Helen Glassford’s Immerse at the Tatha Gallery is an exhibition of over forty-five oil paintings that the artist has been working on for over a year, inspired by the fascination she has with the sensory experience of the landscape; the forces at play (both physical and psychological); and the wild and unpredictable personalities of nature. What we see here are what some might consider ‘the empty places’ – deserted beaches and rocky outcrops on the periphery of the Far Northern reaches of Scotland.
As reported in Issue no.2 of Art North magazine, the love and passion for being out there in the wildness of a landscape such as that which Glassford frequents as a painter was first kindled when walking in the Lake District hills as a child. Vivid memories of the smell of the air, the light on the mountains, and the sense of solitude that it evoked, all remain with her today and are as much the subject of her art as the landscape itself that she paints.
When in 1995 she moved to the East Coast of Scotland to study at Duncan of Jordanstone College of Art, it was the lure of the light and the easy escape routes to the hills and beaches that understandably were the draw, and as a consequence she made her home here, now living and working in Newport on Tay, where she established the Tatha Gallery – a space that has done much to advance the careers of artists of all ages and revitalise the art scene across the water from Dundee.
As I wrote myself, in the pages of Art North, “being ever aware of the transient nature of life that the landscape she is most drawn to evokes may be one thing, but what is it like to be an artist who is also Director of one of the most respected galleries in the region?” Now showing her own work at the Tatha Gallery, are there “any dilemmas, as if crossing an line should she do so?”
My conclusion was, and remains, that she has certainly earned the privilege of presenting her work to a wide audience in her own gallery, as she does now, and it is not before time. It’s not as though she has thrust herself at collectors by utilising the space for self-promotion, as anyone who knows Helen will agree: In fact, she has gone out of her way to put together an inspired exhibition schedule over recent years, promoting artists either senior in stature or new to the market.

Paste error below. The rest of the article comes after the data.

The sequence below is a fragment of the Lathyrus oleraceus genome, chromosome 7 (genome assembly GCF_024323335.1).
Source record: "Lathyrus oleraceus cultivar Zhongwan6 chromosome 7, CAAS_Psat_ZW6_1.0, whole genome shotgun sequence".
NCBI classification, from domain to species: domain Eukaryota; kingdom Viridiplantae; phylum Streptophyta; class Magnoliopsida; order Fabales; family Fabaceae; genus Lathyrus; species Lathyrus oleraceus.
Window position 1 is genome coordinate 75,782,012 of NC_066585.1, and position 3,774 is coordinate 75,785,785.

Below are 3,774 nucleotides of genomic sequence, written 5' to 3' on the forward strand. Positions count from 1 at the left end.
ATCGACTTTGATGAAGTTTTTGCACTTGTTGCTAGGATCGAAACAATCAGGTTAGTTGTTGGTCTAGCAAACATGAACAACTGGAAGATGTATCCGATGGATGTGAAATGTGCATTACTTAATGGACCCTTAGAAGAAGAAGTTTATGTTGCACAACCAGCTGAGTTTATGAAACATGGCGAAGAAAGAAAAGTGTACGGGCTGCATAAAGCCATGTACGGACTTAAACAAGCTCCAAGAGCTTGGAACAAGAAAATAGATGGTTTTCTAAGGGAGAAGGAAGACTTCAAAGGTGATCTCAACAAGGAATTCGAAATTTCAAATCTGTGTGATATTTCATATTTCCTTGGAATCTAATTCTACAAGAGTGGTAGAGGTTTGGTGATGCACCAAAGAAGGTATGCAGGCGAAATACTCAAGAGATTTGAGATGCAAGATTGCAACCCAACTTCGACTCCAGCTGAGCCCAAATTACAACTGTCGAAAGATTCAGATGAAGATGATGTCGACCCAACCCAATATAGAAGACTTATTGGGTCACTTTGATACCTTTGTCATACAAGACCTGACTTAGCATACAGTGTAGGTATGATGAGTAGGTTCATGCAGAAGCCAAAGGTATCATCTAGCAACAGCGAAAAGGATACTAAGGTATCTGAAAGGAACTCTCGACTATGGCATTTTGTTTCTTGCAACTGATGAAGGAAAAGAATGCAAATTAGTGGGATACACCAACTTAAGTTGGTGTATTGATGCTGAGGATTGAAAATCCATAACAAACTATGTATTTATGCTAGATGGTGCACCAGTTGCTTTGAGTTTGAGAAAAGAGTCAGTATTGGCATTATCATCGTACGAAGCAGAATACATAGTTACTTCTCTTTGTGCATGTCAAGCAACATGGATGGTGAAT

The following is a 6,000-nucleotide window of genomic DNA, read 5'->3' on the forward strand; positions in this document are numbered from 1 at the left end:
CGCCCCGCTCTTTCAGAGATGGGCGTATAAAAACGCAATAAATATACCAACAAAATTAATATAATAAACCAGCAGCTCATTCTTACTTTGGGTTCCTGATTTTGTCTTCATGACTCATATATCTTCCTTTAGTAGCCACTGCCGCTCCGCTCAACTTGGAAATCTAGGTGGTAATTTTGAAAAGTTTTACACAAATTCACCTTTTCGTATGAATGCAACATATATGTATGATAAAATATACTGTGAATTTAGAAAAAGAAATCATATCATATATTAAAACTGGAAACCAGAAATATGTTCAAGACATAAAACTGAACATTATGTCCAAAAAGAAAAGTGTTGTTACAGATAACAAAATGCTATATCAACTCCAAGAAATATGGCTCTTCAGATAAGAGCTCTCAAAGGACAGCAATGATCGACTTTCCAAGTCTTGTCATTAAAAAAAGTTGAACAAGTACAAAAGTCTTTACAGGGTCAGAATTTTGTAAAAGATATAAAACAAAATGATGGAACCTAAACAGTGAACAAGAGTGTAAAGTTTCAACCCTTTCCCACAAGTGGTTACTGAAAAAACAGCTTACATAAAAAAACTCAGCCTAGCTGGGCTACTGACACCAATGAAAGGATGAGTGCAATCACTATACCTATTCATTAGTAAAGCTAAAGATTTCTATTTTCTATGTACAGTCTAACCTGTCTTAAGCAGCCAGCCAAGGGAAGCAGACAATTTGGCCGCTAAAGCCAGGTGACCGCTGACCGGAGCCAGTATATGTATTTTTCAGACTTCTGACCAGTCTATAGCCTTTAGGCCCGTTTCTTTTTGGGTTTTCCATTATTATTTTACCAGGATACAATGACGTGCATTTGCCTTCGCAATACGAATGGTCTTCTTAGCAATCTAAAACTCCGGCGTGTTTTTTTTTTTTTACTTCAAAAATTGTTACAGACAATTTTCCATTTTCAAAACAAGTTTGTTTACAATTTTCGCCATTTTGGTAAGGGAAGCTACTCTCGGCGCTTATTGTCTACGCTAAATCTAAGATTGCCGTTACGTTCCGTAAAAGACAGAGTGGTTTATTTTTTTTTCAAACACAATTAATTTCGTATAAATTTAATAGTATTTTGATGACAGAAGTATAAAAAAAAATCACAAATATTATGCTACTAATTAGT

There is something rather special in fact, in knowing that the artist is a person who, in presenting her own work to the public, knows intimately herself the hard-won struggle to bring such work to fruition, and all that goes with making the transition from easel to gallery wall as an exhibition nears. Of the work itself, Helen has written of her journeys to soak in the landscape:
Getting to know the landscape is a mysterious hunt and will perhaps always remain elusive. Yet it is as perplexing and as intangible as any other relationship. The dark hills forbid yet entice. The thin light on the water is fragile and uplifting. Softening light at the end of the day uniﬁes landscapes to a single texture and quilts its harder edges. It is the fascination for these transient beauties of the landscape and the weather it wears that will forever inspire me.
Without a doubt, the art that Helen Glassford excavates in her search for the illusive qualities of the Scottish landscape that is her inspiration is every bit as eloquent as her writing on her own art. I therefore encourage anybody with an interest in contemporary landscape painting, or those who are willing to extend their interest to include such a powerful body of work, to be sure of adding the Tatha Gallery to their itineraries over the coming weeks, and be sure to give time to take in Glassford’s Immerse.
Helen Glassford | Immerse
21 June 2019 – 24 August 2019
Preview and Book Launch: 21 June (6.30–8.30pm).
1 High Street